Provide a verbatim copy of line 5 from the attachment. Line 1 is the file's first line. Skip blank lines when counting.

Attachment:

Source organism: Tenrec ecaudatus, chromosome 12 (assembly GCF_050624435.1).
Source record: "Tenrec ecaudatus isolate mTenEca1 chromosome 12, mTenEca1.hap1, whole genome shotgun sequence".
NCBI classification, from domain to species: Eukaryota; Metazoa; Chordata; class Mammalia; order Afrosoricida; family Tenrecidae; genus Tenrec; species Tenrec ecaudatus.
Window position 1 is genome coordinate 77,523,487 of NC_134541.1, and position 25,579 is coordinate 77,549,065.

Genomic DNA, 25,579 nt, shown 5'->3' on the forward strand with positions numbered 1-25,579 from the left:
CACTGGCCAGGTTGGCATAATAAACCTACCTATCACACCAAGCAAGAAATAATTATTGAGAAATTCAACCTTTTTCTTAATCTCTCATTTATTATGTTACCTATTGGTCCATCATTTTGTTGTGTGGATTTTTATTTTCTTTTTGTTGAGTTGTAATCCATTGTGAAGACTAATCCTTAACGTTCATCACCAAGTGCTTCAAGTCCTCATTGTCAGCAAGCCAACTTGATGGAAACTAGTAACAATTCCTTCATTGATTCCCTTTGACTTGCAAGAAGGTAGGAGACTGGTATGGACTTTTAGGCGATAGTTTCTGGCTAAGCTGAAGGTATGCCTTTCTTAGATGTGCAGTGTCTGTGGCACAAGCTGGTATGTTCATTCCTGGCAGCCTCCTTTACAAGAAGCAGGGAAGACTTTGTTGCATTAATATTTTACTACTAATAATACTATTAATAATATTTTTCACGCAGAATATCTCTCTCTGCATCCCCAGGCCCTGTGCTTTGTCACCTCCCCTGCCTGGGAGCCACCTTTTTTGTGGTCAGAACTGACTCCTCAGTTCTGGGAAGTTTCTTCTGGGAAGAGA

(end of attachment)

Genomic DNA, 25,579 nt, shown 5'->3' on the forward strand with positions numbered 1-25,579 from the left: